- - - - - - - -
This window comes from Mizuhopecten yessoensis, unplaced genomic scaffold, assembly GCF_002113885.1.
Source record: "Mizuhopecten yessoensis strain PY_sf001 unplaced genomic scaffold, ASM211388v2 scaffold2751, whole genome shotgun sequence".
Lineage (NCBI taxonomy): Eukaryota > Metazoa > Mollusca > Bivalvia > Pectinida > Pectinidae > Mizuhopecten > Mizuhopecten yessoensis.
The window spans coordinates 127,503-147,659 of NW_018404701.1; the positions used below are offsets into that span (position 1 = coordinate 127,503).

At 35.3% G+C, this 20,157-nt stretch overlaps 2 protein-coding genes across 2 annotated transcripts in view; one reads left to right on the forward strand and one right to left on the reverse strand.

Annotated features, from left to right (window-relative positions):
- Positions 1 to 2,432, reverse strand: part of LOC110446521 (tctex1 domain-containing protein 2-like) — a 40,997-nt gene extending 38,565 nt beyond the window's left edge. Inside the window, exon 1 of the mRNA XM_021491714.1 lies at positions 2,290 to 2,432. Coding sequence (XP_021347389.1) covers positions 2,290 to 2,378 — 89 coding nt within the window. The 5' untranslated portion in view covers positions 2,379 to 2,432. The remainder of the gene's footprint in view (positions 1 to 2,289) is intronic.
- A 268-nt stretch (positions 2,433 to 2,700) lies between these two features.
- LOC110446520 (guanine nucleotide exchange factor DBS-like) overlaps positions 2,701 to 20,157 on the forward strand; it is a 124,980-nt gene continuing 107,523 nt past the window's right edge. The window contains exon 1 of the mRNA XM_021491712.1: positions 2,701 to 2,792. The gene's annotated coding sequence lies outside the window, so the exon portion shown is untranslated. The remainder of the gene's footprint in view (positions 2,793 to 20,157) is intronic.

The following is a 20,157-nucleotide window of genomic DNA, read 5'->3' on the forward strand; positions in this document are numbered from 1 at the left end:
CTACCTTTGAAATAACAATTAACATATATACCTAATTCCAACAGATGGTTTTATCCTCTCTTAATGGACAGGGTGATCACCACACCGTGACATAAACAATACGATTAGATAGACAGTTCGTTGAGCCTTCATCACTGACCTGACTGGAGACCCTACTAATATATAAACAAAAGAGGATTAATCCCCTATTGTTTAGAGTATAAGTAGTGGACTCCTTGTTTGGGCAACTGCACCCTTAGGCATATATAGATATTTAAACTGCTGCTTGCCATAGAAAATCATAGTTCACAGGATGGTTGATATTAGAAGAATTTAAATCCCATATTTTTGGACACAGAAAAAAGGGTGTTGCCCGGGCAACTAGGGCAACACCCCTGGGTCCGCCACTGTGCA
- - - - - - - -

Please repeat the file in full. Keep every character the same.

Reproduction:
This window comes from Mizuhopecten yessoensis, unplaced genomic scaffold, assembly GCF_002113885.1.
Source record: "Mizuhopecten yessoensis strain PY_sf001 unplaced genomic scaffold, ASM211388v2 scaffold2751, whole genome shotgun sequence".
Lineage (NCBI taxonomy): Eukaryota > Metazoa > Mollusca > Bivalvia > Pectinida > Pectinidae > Mizuhopecten > Mizuhopecten yessoensis.
The window spans coordinates 127,503-147,659 of NW_018404701.1; the positions used below are offsets into that span (position 1 = coordinate 127,503).

At 35.3% G+C, this 20,157-nt stretch overlaps 2 protein-coding genes across 2 annotated transcripts in view; one reads left to right on the forward strand and one right to left on the reverse strand.

Annotated features, from left to right (window-relative positions):
- Positions 1 to 2,432, reverse strand: part of LOC110446521 (tctex1 domain-containing protein 2-like) — a 40,997-nt gene extending 38,565 nt beyond the window's left edge. Inside the window, exon 1 of the mRNA XM_021491714.1 lies at positions 2,290 to 2,432. Coding sequence (XP_021347389.1) covers positions 2,290 to 2,378 — 89 coding nt within the window. The 5' untranslated portion in view covers positions 2,379 to 2,432. The remainder of the gene's footprint in view (positions 1 to 2,289) is intronic.
- A 268-nt stretch (positions 2,433 to 2,700) lies between these two features.
- LOC110446520 (guanine nucleotide exchange factor DBS-like) overlaps positions 2,701 to 20,157 on the forward strand; it is a 124,980-nt gene continuing 107,523 nt past the window's right edge. The window contains exon 1 of the mRNA XM_021491712.1: positions 2,701 to 2,792. The gene's annotated coding sequence lies outside the window, so the exon portion shown is untranslated. The remainder of the gene's footprint in view (positions 2,793 to 20,157) is intronic.

The following is a 20,157-nucleotide window of genomic DNA, read 5'->3' on the forward strand; positions in this document are numbered from 1 at the left end:
CTACCTTTGAAATAACAATTAACATATATACCTAATTCCAACAGATGGTTTTATCCTCTCTTAATGGACAGGGTGATCACCACACCGTGACATAAACAATACGATTAGATAGACAGTTCGTTGAGCCTTCATCACTGACCTGACTGGAGACCCTACTAATATATAAACAAAAGAGGATTAATCCCCTATTGTTTAGAGTATAAGTAGTGGACTCCTTGTTTGGGCAACTGCACCCTTAGGCATATATAGATATTTAAACTGCTGCTTGCCATAGAAAATCATAGTTCACAGGATGGTTGATATTAGAAGAATTTAAATCCCATATTTTTGGACACAGAAAAAAGGGTGTTGCCCGGGCAACTAGGGCAACACCCCTGGGTCCGCCACTGTGCA